3.2.2 Endangered Species Protection Act
The Endangered Species Protection Act 1992 (ESP Act) provides the legislative basis for Commonwealth responsibilities with regard to the conservation of endangered species and communities and the amelioration of the processes that threaten them.
3.2.3 Environment Protection (Impact of Proposals) Act
The DFA process has been designated as "environmentally significant" under the Commonwealth Environment Protection (Impact of Proposals) Act 1974 (EP(IP) Act) and referred to the Commonwealth Environmental Protection Agency (EPA). In accordance with the administrative procedures under the EP(IP) Act, the EPA will advise the Commonwealth Minister for the Environment regarding the Deferred Forest Assessment, including any changes following stakeholder consultation, prior to the Commonwealth making its final decision on the DFAs.
3.2.4 Australian Heritage Commission Act
The Australian Heritage Commission has a statutory obligation under The Australian Heritage Commission Act 1975 to identify the National Estate and the Commonwealth has an obligation to take into account the effect of its actions on the National Estate. This obligation is recognised in the National Forest Policy Statement (NFPS) and the Commonwealth reserve criteria paper. While the Commonwealth Reserves Criteria paper does not explicitly address the issues of reservation standards for national estate values, the Commonwealth Deferred Forest Assessment position paper indicates that the reserve system should incorporate, and where possible, maximise the inclusion of these values.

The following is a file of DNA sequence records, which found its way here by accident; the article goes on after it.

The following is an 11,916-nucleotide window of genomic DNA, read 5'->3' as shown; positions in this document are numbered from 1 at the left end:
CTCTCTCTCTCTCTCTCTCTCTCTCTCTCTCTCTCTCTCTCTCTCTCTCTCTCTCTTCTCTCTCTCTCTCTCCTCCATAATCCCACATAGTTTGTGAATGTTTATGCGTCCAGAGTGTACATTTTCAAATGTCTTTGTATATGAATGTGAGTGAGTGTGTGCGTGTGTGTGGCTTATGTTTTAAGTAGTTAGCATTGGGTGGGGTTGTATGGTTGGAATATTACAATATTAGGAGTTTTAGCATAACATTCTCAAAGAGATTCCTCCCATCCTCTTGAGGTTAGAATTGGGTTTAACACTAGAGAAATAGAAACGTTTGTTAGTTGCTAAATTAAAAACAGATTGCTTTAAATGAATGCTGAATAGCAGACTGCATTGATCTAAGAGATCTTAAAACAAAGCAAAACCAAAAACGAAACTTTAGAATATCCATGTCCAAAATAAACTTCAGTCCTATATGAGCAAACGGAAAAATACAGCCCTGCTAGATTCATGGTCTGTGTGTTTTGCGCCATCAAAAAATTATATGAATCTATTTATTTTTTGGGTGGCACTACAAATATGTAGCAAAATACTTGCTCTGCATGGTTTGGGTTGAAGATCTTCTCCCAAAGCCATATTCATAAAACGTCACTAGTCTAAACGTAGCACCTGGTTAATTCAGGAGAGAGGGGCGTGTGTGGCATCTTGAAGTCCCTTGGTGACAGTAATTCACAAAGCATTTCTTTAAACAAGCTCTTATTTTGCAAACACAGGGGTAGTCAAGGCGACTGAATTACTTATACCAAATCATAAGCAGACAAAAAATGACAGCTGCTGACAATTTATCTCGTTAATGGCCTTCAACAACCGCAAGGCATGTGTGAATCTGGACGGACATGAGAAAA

National estate values include old growth, wilderness and biodiversity, as well as a wide range of other values including cultural values.
The Register of the National Estate is intended to be a comprehensive list of places with national estate value, not a representative list. A comprehensive regional assessment provides an excellent opportunity to systematically identify national estate values in a region. It is not expected that all national estate places can be protected but it is essential that these values are considered in Commonwealth decision-making.
adverse effects on the environment of obtaining the wood chips are minimised; and
investment in value-added production in forest industries and other related industries is encouraged.
3.2.6 Social and Economic Considerations
A key element of all RFAs is the incorporation of potential industry and community implications into consideration of CAR options. The National Forest Policy Statement firmly established as a national goal the development of an internationally competitive forest products industry. In this context the Commonwealth has obligations relating to efficient resource use and management, industry policy, employment, and regional growth and development. An integral part of this is the consideration of the effects on essential services and the vitality of forest dependant communities.